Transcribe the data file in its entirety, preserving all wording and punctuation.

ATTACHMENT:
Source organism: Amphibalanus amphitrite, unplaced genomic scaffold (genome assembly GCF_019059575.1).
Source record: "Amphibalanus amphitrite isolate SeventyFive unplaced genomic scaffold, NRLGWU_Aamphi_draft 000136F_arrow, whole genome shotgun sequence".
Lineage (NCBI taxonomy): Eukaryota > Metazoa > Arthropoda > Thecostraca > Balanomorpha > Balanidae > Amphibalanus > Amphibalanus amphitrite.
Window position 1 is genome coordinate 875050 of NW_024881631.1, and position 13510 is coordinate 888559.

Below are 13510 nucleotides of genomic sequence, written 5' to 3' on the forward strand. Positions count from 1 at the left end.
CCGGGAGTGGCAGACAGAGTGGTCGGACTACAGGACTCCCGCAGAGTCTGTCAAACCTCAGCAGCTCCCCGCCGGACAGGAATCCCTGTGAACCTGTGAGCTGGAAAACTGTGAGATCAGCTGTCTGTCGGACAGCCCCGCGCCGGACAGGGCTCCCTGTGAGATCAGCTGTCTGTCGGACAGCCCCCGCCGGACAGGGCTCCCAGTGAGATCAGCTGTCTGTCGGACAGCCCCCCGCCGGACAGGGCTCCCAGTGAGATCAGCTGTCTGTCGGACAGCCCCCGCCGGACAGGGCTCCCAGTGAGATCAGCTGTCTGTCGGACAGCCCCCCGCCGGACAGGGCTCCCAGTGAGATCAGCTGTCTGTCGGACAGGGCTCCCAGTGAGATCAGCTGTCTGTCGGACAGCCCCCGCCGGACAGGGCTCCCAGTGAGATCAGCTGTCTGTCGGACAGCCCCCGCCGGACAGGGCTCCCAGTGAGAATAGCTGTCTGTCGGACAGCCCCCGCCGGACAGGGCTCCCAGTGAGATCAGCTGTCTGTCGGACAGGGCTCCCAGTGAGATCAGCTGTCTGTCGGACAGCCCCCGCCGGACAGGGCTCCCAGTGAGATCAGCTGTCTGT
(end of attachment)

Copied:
Source organism: Amphibalanus amphitrite, unplaced genomic scaffold (genome assembly GCF_019059575.1).
Source record: "Amphibalanus amphitrite isolate SeventyFive unplaced genomic scaffold, NRLGWU_Aamphi_draft 000136F_arrow, whole genome shotgun sequence".
Lineage (NCBI taxonomy): Eukaryota > Metazoa > Arthropoda > Thecostraca > Balanomorpha > Balanidae > Amphibalanus > Amphibalanus amphitrite.
Window position 1 is genome coordinate 875050 of NW_024881631.1, and position 13510 is coordinate 888559.

Below are 13510 nucleotides of genomic sequence, written 5' to 3' on the forward strand. Positions count from 1 at the left end.
CCGGGAGTGGCAGACAGAGTGGTCGGACTACAGGACTCCCGCAGAGTCTGTCAAACCTCAGCAGCTCCCCGCCGGACAGGAATCCCTGTGAACCTGTGAGCTGGAAAACTGTGAGATCAGCTGTCTGTCGGACAGCCCCGCGCCGGACAGGGCTCCCTGTGAGATCAGCTGTCTGTCGGACAGCCCCCGCCGGACAGGGCTCCCAGTGAGATCAGCTGTCTGTCGGACAGCCCCCCGCCGGACAGGGCTCCCAGTGAGATCAGCTGTCTGTCGGACAGCCCCCGCCGGACAGGGCTCCCAGTGAGATCAGCTGTCTGTCGGACAGCCCCCCGCCGGACAGGGCTCCCAGTGAGATCAGCTGTCTGTCGGACAGGGCTCCCAGTGAGATCAGCTGTCTGTCGGACAGCCCCCGCCGGACAGGGCTCCCAGTGAGATCAGCTGTCTGTCGGACAGCCCCCGCCGGACAGGGCTCCCAGTGAGAATAGCTGTCTGTCGGACAGCCCCCGCCGGACAGGGCTCCCAGTGAGATCAGCTGTCTGTCGGACAGGGCTCCCAGTGAGATCAGCTGTCTGTCGGACAGCCCCCGCCGGACAGGGCTCCCAGTGAGATCAGCTGTCTGT